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Animals For Kids/YouTube

How ‘cursed’ children’s videos impacted YouTube in the 2010s

From Johny Johny to bootleg Peppa Pig, there are a lot of disturbing videos that target kids.


Josh Katzowitz

Internet Culture


YouTube kids’ videos are supposed to be an escape. Not just for the children who glue their unblinking eyes to the screen, but for the parents as well. When a parent needs to get chores done—when dinner needs to be cooked and the table needs to be wiped and the dog needs to be walked—YouTube is always there. It serves as a distraction and a babysitter and an educator and, sometimes, as the seemingly friendly face you wish your kids had never met. But YouTube oftentimes isn’t a friendly place for kids.

2010-2019 numbers made from balloons

The end of the decade allows us to reflect on how useful YouTube has been and how much fun it’s possible to have on the site. And there are good reasons why kids can participate. The platform has tried its best to keep the YouTube Kids app as pure as possible. It’s tried to fix the algorithm issues that once led children on the path to conspiracy videos or to content that encourages self-harm. It’s tried to keep potential pedophiliacs from leaving predatory comments on children’s content.

But it’s a battle that’s hard to win, especially when vloggers take something innocent and make it … well … weird.

Take “Johny Johny Yes Papa,” the nursery rhyme that gets stuck in your head without warning. In the original version, Johny is accused by his Papa of eating sugar, an allegation that Johny vehemently denies. It’s supposed to be a cute back-and-forth between a father and son and about how eating straight sugar isn’t great for your body.

The first video was uploaded to YouTube in 2009, according to Know Your Meme. Every few years after that, a new version of the song would appear and somebody’s channel would go viral because of it. Millions would watch. But in 2018, there was a resurgence of the tune, and the “Johny Johny Yes Papa” meme began to circulate across the internet. Instead of sugar, Johny was eating toothpaste. Or he was a walking, talking refrigerator. Or he was bathing. Or he (or his father) was doing something else disturbing.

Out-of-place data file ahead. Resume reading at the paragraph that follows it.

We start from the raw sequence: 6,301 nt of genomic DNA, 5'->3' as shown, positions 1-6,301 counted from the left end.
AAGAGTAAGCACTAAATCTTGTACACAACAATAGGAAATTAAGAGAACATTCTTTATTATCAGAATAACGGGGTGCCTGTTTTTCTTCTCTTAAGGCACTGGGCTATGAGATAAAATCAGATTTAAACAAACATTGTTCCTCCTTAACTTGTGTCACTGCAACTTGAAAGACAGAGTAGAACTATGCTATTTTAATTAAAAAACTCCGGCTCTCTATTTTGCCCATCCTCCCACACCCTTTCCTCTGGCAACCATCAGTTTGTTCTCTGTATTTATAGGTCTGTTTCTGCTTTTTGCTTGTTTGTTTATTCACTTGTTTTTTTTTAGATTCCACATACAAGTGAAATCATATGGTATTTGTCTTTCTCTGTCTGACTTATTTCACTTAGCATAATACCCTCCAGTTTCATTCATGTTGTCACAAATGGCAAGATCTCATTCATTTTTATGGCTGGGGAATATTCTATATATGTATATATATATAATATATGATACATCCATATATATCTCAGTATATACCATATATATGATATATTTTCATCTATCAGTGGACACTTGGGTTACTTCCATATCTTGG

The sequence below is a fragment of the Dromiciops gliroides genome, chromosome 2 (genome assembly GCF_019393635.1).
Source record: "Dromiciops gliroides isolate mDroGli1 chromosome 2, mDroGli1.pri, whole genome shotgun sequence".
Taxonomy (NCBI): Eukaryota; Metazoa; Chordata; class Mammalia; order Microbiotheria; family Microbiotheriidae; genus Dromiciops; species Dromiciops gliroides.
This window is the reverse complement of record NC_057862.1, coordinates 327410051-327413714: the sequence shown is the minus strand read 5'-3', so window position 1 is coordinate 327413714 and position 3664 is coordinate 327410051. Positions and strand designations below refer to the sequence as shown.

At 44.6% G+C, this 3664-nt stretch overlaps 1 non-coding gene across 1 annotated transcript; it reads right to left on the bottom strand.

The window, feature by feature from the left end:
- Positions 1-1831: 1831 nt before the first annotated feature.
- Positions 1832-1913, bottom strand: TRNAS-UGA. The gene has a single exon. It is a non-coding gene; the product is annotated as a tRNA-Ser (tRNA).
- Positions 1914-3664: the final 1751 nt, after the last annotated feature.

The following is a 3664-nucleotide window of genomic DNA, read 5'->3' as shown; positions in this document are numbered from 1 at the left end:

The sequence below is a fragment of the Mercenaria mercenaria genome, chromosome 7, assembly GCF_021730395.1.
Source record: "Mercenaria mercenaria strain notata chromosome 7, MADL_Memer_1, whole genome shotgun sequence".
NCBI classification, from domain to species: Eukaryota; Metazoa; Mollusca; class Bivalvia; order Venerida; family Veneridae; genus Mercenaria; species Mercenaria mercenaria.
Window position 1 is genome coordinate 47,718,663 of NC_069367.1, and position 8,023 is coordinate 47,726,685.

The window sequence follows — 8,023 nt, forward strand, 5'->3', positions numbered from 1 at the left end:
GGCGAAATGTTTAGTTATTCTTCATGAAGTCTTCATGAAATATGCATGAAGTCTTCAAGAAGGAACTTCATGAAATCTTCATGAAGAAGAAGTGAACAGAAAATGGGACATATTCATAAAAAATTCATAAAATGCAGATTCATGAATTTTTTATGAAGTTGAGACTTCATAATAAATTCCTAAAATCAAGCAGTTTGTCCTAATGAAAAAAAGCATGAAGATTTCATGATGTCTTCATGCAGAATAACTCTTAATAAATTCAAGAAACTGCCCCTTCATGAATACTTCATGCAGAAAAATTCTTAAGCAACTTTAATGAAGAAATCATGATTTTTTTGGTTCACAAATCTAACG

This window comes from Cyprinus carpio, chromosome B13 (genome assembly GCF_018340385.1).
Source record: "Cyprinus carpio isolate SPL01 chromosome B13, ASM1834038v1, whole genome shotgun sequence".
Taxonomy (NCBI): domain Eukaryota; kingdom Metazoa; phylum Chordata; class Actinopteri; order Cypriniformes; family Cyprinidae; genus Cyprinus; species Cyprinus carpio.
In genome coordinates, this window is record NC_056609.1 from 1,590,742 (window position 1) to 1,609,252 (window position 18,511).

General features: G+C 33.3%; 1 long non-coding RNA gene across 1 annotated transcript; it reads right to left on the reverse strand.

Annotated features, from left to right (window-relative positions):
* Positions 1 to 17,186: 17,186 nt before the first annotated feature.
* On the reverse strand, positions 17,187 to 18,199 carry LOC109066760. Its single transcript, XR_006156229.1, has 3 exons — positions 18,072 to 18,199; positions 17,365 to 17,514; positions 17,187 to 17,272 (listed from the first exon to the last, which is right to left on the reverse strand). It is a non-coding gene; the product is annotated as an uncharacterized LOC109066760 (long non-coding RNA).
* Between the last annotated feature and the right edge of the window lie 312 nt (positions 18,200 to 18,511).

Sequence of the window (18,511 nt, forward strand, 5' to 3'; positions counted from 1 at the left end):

It was all unsettling—and some of it was inappropriate.

As Vox wrote, “The video’s fragmented, slightly absurdist lyrics and sugar-based parent-child conflict have inspired a bizarre mythos that expands Johny’s family dynamics into a portrait of nuclear family dysfunction, complete with weird psychosexual elements and hints of dark secrets.”

Doesn’t sounds very childlike, huh?

Unfortunately for kids and the parents who just need a goddamn break for one second please, this happens all the time. Call it the curse of kids’ content. It really started showing up more and more in the latter half of this decade.

Just ask Peppa Pig. Bootleg videos of her having her teeth pulled by a sadistic dentist have found their way to children, and the frightening Momo character was reportedly edited into other Peppa Pig content and ordered the viewers to perform dangerous stunts.

Or talk to Elsa about it. In 2017, it was discovered that there were plenty of videos of famous Disney characters acting very unDisney-like. In those videos, Frozen’s Elsa had her arm broken by Spider-Man, the cast of Doc McStuffins turned into zombies after a pumpkin was punctured by a hypodermic needle, and the members of PAW Patrol drove a car into a light pole and then burst into flames.

According to research, our children are currently growing up during the safest time in the world’s history. Child abductions almost never happen, and the child mortality rate is infinitesimal. But watching YouTube videos can be a disturbing and dangerous pitfall that those of us who grew up before the age of social media.

Since I’m the parent of a couple of 9-year-olds, I often think about how much YouTube they should be watching. They barely watch any at all (as far as I know, I think). But I’ve had conversations with other parents who hit the YouTube play button and leave their kids to their own devices. Sure, most of the videos are probably harmless, but it only takes one to fall helplessly down a rabbit hole.

That should give all of us pause when opening the YouTube app on our phones for our kids. You just never know what cursed kids content they might encounter. You never know what dangerous disturbances lie within. That’s what the past decade has taught me, anyway.


The Daily Dot